Does face-to-face interaction with an estate agent make a difference?
Online estate agents have made a strong appearance in the property market over the past decade, but the shares of one brand, have plummeted from 500p each to 10p per share – raising questions about the future of this type of selling.
Like all regular high street seller, online agents have also had to contend with the conclusion of the stamp duty holiday, the shortage of new listings and rising interest rates - all making business more challenging.
Samuel Mather-Holgate, independent financial adviser at Mather and Murray Financial, gave his view.
“Home sellers want to know there is an office to demand accountability and big brands convey a sense of trust; it is always going to be difficult for another player to enter the game, and especially an online brand,” he said.
Graham Cox, director at Self Employed Mortgage Hub, believed a ‘pay up front’ model was not always conducive to the sales process, for online agents. Some, he suggested, valued properties unrealistically to win business.
Lewis Shaw , owner and mortgage broker at Riverside Mortgages suggested that online agents might struggle because they weren’t estate agents in the traditional sense of the word.
“There is much more involved in being a good estate agent than taking some photos and putting the property online,” he suggested.
In his opinion, it was unsurprising that some properties listed with online agents didn’t always sell or ended up on the books of high street estate agents, ‘personal’ help was required rather than a ‘faceless app’.
Kylie-Ann Gatecliffe, director at KAG Financial, said that in her opinion, clients were not always prepared to deal with call centres, when it came to one of the most stressful transactions they would complete in life. Despite this, she believed that high street and online agents could both do well, especially in a time when people wanted choice.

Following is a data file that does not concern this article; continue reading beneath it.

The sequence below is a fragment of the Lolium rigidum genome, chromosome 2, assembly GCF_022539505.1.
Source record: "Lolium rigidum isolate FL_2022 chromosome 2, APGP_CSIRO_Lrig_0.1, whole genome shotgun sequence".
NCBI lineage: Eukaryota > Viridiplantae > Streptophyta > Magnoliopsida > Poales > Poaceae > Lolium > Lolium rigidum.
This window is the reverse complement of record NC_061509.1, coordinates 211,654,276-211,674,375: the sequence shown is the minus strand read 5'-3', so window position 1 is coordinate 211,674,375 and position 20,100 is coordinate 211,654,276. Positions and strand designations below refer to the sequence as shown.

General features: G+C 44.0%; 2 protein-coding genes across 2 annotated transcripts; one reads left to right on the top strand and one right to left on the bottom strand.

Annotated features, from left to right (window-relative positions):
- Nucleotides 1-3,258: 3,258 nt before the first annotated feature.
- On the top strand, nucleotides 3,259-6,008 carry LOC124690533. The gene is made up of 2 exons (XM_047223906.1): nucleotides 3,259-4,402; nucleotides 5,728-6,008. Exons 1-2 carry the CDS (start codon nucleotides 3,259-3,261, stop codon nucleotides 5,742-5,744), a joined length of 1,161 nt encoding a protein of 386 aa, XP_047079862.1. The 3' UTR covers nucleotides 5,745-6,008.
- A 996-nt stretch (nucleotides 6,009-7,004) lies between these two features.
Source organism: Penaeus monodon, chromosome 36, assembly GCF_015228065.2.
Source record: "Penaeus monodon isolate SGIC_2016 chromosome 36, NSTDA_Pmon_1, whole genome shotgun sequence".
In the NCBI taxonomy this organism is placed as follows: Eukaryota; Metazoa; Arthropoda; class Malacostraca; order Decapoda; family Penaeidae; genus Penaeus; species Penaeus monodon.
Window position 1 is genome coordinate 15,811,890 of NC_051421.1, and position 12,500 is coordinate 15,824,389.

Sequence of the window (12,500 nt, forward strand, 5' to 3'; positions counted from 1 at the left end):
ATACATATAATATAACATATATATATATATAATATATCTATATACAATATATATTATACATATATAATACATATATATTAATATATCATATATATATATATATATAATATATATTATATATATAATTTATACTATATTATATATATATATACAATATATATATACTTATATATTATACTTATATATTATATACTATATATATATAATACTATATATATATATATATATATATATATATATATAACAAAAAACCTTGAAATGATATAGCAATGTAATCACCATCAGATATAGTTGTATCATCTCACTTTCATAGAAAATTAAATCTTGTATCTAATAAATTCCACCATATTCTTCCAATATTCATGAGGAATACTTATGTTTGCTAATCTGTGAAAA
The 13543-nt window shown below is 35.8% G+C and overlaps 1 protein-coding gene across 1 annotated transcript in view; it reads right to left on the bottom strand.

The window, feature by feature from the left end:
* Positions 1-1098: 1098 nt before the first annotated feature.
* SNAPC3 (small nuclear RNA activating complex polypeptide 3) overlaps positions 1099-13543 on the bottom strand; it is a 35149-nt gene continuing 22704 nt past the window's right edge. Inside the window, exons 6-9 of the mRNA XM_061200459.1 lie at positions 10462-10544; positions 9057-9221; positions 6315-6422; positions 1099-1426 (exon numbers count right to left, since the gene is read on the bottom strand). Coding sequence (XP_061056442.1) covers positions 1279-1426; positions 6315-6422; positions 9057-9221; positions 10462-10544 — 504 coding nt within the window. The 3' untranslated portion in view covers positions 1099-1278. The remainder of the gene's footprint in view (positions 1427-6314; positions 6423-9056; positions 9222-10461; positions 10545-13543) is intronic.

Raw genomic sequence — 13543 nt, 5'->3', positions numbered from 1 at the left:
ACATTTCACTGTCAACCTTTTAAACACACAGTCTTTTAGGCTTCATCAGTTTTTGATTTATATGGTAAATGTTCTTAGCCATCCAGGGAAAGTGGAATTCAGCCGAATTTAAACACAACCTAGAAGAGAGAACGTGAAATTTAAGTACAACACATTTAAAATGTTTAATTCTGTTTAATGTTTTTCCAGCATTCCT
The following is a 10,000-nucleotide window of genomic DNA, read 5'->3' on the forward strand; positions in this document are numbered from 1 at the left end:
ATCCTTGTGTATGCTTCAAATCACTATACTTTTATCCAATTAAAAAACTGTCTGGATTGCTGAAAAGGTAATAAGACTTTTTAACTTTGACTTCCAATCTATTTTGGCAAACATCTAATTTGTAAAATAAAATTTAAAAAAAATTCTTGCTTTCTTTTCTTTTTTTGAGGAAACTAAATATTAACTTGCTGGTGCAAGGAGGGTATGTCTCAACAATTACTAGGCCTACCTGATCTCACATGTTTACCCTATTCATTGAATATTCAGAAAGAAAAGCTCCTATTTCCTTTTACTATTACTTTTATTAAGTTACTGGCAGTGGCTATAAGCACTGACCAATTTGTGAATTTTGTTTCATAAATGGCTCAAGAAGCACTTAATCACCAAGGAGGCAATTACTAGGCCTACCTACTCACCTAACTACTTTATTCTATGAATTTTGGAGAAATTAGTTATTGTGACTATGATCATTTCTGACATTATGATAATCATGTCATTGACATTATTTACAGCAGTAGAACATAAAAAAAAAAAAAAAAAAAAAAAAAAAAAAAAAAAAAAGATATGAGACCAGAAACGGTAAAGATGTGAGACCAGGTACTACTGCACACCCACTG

She added that the biggest factor when it came to either’s success was being able to deliver fantastic service, both upfront and as part of the aftercare.
“This is the one thing all the agents in our area that are successful, and have lasted the test of time, get right,” Gatecliffe said.
David Conway, director at Clayhall Financial Services, said the stack them high and sell them cheap model only worked when you could in fact stack them, but he said when stock depleted and the flow of business stalled, you could not sell them cheap anymore.
Conway believed face-to-face agents were not necessarily being preferred over online agents, when the majority of properties were still sold through portal adverts; however, he said home buyers and sellers needed a good quality intermediary to keep the transaction moving.
“I am sure both sides prefer a knowledgeable person to speak to than an agent’s portal chat when things start to get a bit hairy,” he said.
Conway added that moving home was one of life's major events and the level of work involved to make it a reality had perhaps been watered down with the number of buyers in recent years, so he now believed buyers, agents, and sellers needed to consider whether 'cheap' was a false economy.
What’s your view on the future of online estate agents? Let us know in the comment section below.